Friday, September 18, 2009

Domestic violence a 'pre-existing condition' for insurers in some states

Domestic violence a 'pre-existing condition' for insurers in some states
In 1994, an informal survey conducted by the Subcommittee on Crime and Criminal Justice of the United States Senate Judiciary Committee revealed that 8 of the 16 largest insurers in the country used domestic violence as a factor when deciding whether to extend coverage and how much to charge if coverage was extended.

The Service Employees International Union, which is pressing for reform of the health insurance system, wrote about the domestic violence insurance issue at its blog on Friday: Words cannot describe the sheer inhumanity of this claim. It serves as yet further proof that our insurance system is broken, destroyed by the profit-mongering of the very companies [whose] sole purpose should be to provide Americans with access to care when they need it most.

The 10 Senators who vetoed insurance protection for domestic violence survivors reported 9/17/09 that health insurance companies in a number of states and D.C. are allowed by law to treat domestic violence as a pre-existing condition for which they can deny individual coverage. The story was met with outrage, but it gets even worse. In 2006 a Senate committee considered an amendment to the Health Insurance Marketplace Modernization and Affordability Act that would have required insurers to stop ignoring state laws that make it illegal for them to deny coverage to domestic violence survivors -- and 10 Senators, all Republicans, voted against it. They were:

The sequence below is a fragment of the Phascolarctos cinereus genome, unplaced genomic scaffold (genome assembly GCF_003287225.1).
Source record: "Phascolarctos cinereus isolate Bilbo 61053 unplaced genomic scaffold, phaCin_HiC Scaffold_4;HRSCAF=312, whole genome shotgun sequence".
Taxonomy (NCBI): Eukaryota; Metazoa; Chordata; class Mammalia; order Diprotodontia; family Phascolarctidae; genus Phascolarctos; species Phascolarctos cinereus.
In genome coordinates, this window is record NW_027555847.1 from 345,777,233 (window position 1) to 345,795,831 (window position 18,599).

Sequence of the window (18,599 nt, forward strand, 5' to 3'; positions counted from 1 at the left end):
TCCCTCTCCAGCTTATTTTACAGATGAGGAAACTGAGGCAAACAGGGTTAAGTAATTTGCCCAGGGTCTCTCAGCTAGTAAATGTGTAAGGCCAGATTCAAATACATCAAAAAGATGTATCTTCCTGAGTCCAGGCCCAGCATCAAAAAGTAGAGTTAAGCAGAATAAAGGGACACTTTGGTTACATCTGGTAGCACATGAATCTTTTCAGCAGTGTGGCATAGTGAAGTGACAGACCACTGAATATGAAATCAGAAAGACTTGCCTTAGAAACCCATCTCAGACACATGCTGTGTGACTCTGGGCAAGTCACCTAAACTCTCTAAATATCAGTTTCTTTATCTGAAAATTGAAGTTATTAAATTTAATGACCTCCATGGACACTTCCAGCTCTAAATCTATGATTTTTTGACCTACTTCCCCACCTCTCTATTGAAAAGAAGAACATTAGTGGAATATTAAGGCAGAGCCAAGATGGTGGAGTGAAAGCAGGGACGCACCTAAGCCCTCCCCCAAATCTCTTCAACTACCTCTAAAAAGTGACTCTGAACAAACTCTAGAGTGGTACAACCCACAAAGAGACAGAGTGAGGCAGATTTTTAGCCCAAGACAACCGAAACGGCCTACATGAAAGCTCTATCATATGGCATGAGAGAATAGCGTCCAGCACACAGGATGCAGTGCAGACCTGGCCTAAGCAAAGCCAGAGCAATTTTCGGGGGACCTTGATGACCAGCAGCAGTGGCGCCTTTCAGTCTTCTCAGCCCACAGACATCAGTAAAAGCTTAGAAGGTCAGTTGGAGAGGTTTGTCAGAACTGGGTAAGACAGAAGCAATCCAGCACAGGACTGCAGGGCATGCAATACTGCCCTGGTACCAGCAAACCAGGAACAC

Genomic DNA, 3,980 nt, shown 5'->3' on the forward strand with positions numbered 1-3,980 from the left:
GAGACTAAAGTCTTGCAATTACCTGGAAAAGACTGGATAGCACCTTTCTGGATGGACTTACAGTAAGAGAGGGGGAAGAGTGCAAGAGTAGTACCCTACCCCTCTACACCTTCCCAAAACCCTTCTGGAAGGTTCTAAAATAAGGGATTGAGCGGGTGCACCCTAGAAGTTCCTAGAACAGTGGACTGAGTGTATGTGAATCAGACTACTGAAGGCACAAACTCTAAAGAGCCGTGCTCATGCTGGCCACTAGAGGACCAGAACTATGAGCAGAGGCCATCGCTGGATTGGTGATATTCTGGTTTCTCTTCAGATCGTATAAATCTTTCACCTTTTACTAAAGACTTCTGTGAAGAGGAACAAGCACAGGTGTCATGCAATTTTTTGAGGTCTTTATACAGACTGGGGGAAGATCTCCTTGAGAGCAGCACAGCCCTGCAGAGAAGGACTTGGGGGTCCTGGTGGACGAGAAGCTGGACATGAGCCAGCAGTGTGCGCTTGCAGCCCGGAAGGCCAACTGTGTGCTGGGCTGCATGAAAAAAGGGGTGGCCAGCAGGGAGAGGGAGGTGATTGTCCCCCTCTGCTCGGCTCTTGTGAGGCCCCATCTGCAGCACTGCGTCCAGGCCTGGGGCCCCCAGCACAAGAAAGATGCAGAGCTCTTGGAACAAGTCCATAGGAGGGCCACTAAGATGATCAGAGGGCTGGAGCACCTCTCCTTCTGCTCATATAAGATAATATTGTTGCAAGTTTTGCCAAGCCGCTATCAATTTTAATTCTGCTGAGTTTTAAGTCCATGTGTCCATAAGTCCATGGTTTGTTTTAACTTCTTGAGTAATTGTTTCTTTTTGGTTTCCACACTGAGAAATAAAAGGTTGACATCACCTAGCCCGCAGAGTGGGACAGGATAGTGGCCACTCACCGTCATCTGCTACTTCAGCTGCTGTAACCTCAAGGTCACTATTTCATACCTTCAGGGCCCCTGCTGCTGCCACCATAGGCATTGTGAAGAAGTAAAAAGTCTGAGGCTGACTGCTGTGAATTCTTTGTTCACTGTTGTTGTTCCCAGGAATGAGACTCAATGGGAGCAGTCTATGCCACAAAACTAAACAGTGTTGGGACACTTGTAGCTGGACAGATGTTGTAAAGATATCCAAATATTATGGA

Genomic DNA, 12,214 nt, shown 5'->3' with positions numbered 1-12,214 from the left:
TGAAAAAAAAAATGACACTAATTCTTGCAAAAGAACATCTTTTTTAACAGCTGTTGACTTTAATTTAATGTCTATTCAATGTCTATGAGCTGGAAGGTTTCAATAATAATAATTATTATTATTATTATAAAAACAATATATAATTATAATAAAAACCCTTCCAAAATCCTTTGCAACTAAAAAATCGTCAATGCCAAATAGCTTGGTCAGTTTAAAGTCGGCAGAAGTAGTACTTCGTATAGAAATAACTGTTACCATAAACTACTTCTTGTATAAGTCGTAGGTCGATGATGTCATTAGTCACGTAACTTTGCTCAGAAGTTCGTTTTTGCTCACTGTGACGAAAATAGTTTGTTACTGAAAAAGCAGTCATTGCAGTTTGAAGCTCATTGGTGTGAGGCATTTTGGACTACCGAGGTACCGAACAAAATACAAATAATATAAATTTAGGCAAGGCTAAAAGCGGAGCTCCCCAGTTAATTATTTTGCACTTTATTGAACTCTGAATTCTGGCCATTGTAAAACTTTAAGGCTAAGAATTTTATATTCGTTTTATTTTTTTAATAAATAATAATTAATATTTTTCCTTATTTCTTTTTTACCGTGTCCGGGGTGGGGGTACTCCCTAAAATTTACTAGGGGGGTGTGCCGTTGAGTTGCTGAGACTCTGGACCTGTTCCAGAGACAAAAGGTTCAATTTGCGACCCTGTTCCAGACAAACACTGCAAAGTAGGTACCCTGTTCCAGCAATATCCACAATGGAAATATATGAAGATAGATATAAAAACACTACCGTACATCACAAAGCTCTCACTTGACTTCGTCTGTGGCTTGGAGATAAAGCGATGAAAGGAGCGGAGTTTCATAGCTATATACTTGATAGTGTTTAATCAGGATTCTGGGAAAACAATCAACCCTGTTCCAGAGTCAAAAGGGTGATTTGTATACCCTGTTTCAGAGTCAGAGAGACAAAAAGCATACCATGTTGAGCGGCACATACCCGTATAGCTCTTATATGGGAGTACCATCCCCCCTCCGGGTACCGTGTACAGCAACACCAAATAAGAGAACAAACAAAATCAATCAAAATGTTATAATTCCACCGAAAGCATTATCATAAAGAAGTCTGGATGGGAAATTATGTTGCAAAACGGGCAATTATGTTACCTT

* Lamar Alexander (R-Tenn.)
* Richard Burr (R-N.C.)
* John Ensign (R-Nev.)
* Mike Enzi (R-Wy.)
* Bill Frist (R-Tenn.)
* Judd Gregg (R-N.H.)
* Orrin Hatch (R-Utah)
* Johnny Isakson (R-Ga.)
* Pat Roberts (R-Kan.)
* Jeff Sessions (R-Ala.)


atorres said...

Apparently, in 2000 there was a Senate Bill 464 in GA that the GA Commission worked on passing to prohibit "pinklining" which I think is a term given to when insurance companies unfairly discriminate against domestic violence victims by forcing them to pay more for insurance or denying them coverage. I wonder if that bill is still in place and what the status is of that law. It is just so disturbing on so many levels the ways in which insurance companies and the politicians who support them, make profits off of people's particular marginalized groups.

Marilyn said...

According to the article, supposedly in Georgia the practice is illegal-I haven't researched it. What is disturbing about it was that our Georgia Sen. Isaakson was one of the (all republican) senators who voted against making the practice illegal nationwide. Marilyn